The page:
would you if you could? room flipping

suz1023October 1, 2012

in our home we have constant traffic jams in the 11'6 x17 kitchen, as one must pass through it to enter the rest of the house. of course everyone is always squeezed in there and the ginnormous l-shaped great room is always empty.

that room has the dining table, entertainment center and seating for a dozen easily, as well as gorgeous views.

lately i'm dreaming of switching the room functions, making the l-shape great room into a large eat-in kitchen and the small current kitchen into a small and cozy den/living room.

i'd have to change out four windows and open a wall to access plumbing and gas lines, but overall it could be done fairly easily.

my home is in a great school district as well as a resort, if you were thinking of buying would the larger kitchen with a smaller living room be a good or bad thing?

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Sophie Wheeler

A better more functional traffic pattern is always a wise motivation for a reno. But spending money on a home that you're trying to move from isn't. 75-100K on an involved home project like that simply will NEVER pay for itself unless you are there another 10 years to enjoy the results yourself.

    Bookmark   October 1, 2012 at 2:33PM
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I did a project where the kitchen flipped from the back of the house to the front. There were no load bearing walls on the interior of the house at all, so it involved moving the gas line and changing the plumbing a bit but it ran through the house to the back anyway so it was right there. The electrical needed to be revamped anyway, the windows needed to be changed anyway. The additional expense of moving the kitchen instead of doing the project with the kitchen staying in place was only a couple thousand dollars. The project came it at under 35K including everything, but the only "high ticket" individual item was quartz countertops.

    Bookmark   October 1, 2012 at 3:04PM
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Our kitchen is larger than our living room, which is more like a sitting room or parlor. We planned our home in stages with the hope of adding a larger living/family room later. But DH and I often joke that if we built again, we might not even need a living room, since the kitchen is everyone's favorite room.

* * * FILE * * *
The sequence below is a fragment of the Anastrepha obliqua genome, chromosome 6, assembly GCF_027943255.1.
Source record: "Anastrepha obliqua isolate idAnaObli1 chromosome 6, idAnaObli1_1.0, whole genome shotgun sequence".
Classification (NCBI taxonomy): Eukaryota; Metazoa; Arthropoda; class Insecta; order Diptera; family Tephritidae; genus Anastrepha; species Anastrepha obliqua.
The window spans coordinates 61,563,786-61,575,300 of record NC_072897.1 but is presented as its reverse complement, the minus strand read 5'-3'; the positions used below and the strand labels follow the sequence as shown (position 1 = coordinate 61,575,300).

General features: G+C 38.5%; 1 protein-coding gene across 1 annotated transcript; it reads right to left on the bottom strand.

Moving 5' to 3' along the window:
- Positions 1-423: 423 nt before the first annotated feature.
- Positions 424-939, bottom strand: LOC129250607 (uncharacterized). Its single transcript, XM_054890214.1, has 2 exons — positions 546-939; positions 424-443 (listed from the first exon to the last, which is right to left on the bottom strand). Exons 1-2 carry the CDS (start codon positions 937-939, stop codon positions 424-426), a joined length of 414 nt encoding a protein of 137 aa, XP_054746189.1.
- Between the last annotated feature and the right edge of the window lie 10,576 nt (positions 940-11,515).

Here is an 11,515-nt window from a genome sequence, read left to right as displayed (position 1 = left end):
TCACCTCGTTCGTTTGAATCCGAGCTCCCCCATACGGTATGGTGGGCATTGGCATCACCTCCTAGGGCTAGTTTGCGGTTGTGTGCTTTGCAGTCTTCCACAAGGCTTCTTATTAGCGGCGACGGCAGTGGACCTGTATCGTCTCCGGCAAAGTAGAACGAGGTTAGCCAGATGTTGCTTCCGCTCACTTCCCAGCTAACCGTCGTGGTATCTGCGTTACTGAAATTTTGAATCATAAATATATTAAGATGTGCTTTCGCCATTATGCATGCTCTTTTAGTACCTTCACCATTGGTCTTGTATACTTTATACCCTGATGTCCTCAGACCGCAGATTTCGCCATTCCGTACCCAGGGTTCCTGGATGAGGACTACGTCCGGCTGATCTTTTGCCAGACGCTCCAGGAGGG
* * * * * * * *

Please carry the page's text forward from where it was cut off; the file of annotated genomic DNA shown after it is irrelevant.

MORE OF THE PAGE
As far as your idea turning off or attracting a potential buyer, it's easier to add or expand empty space, like a living room, but remodeling/enlarging/moving a kitchen or trying to fix a traffic pattern is expensive and difficult. If you've done it for them, it seems a good trade for the smaller living room to me. Of course, everyone's needs and priorities are different. I always think that if you like and prefer the change to what you have now, someone else will appreciate it, too. Of course, affordability, and what you're gaining for what you'll spend in your particular house and situation, always have to factor in, darn it.

    Bookmark   October 1, 2012 at 3:21PM
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we have a similarly 'easy' fix here too.
water is already in the two interior walls, and there is water in the wine room below also, with room in there for plumbing as necessary.
i'd have to replace four 3x6 dblhngs with counter height cranks and set the vintage vulcan range into the corner with the vent behind instead of above.
i'd reuse my cabs which need new counters anyway, so most of my cost would be in labor.

    Bookmark   October 1, 2012 at 3:24PM
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We considered it but it made our LR so much smaller. I don't think I'd put that much time and money into a place I was planning on moving from, though. Is there anyway for you to 're-route' the traffic through the kitchen so everyone doesn't congregate?

    Bookmark   October 1, 2012 at 3:44PM
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I went to an open house down the street that had a kitchen you had to pass through to get to the living room. I hated it and would have to change it if it were mine.

My new kitchen is larger than my living room.

If you are moving soon check out comps in your area first to see what they are like.

    Bookmark   October 1, 2012 at 5:00PM
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Can you post a current layout and maybe a proposed layout? For me, it would depend on the overall flow of the house, shape/size of the spaces.

    Bookmark   October 1, 2012 at 5:09PM
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In your position, with a square peg in a round hole property that really doesn't have good comps for the price you want to ask for it, I'd merely deduct that 50K off the the asking price of the house and let the new owners do what they will with the space. Especially with your spouse having health issues. The inconvenience and disruption of a remodel and then possibly a year or more on the market will take a big toll on you both. Just keeping the place clean and staged for a sale is draining enough! Better to drop the price of the house dramatically until you find a buyer and keep all of your money and energy to focus on a new dwelling.

    Bookmark   October 1, 2012 at 5:36PM
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I didn't read anywhere that the OP was going to move.

OP asked >>if you were thinking of buying would the larger kitchen with a smaller living room be a good or bad thing?So, to answer your actual question, probably a good thing. Particularly if the kitchen dining area or not-appliance-area opened onto the smaller living room